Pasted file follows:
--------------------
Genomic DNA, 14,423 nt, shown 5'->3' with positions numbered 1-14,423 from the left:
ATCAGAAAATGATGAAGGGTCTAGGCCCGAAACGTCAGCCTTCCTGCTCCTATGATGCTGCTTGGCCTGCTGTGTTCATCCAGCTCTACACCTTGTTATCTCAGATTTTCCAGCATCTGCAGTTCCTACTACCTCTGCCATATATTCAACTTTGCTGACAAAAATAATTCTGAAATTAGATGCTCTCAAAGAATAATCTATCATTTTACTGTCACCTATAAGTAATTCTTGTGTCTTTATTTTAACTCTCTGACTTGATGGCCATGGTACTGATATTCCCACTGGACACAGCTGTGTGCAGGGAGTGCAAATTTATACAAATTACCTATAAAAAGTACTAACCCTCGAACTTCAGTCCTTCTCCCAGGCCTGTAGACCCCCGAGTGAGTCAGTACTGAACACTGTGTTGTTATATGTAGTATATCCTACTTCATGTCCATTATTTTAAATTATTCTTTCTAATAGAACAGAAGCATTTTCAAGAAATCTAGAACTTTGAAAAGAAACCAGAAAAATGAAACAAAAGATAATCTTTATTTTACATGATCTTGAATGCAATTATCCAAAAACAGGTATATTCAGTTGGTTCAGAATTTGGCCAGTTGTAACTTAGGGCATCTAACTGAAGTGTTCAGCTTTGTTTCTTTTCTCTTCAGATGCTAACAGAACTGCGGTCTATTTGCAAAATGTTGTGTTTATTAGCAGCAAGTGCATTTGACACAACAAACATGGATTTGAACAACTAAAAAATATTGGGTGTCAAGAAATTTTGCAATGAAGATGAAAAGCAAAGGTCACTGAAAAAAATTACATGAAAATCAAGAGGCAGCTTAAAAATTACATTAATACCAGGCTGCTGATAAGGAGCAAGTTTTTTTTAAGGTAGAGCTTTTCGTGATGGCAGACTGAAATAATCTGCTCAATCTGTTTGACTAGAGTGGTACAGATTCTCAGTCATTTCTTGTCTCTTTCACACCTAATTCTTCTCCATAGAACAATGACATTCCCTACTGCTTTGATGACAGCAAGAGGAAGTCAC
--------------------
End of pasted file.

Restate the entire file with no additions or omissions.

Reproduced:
Genomic DNA, 14,423 nt, shown 5'->3' with positions numbered 1-14,423 from the left:
ATCAGAAAATGATGAAGGGTCTAGGCCCGAAACGTCAGCCTTCCTGCTCCTATGATGCTGCTTGGCCTGCTGTGTTCATCCAGCTCTACACCTTGTTATCTCAGATTTTCCAGCATCTGCAGTTCCTACTACCTCTGCCATATATTCAACTTTGCTGACAAAAATAATTCTGAAATTAGATGCTCTCAAAGAATAATCTATCATTTTACTGTCACCTATAAGTAATTCTTGTGTCTTTATTTTAACTCTCTGACTTGATGGCCATGGTACTGATATTCCCACTGGACACAGCTGTGTGCAGGGAGTGCAAATTTATACAAATTACCTATAAAAAGTACTAACCCTCGAACTTCAGTCCTTCTCCCAGGCCTGTAGACCCCCGAGTGAGTCAGTACTGAACACTGTGTTGTTATATGTAGTATATCCTACTTCATGTCCATTATTTTAAATTATTCTTTCTAATAGAACAGAAGCATTTTCAAGAAATCTAGAACTTTGAAAAGAAACCAGAAAAATGAAACAAAAGATAATCTTTATTTTACATGATCTTGAATGCAATTATCCAAAAACAGGTATATTCAGTTGGTTCAGAATTTGGCCAGTTGTAACTTAGGGCATCTAACTGAAGTGTTCAGCTTTGTTTCTTTTCTCTTCAGATGCTAACAGAACTGCGGTCTATTTGCAAAATGTTGTGTTTATTAGCAGCAAGTGCATTTGACACAACAAACATGGATTTGAACAACTAAAAAATATTGGGTGTCAAGAAATTTTGCAATGAAGATGAAAAGCAAAGGTCACTGAAAAAAATTACATGAAAATCAAGAGGCAGCTTAAAAATTACATTAATACCAGGCTGCTGATAAGGAGCAAGTTTTTTTTAAGGTAGAGCTTTTCGTGATGGCAGACTGAAATAATCTGCTCAATCTGTTTGACTAGAGTGGTACAGATTCTCAGTCATTTCTTGTCTCTTTCACACCTAATTCTTCTCCATAGAACAATGACATTCCCTACTGCTTTGATGACAGCAAGAGGAAGTCAC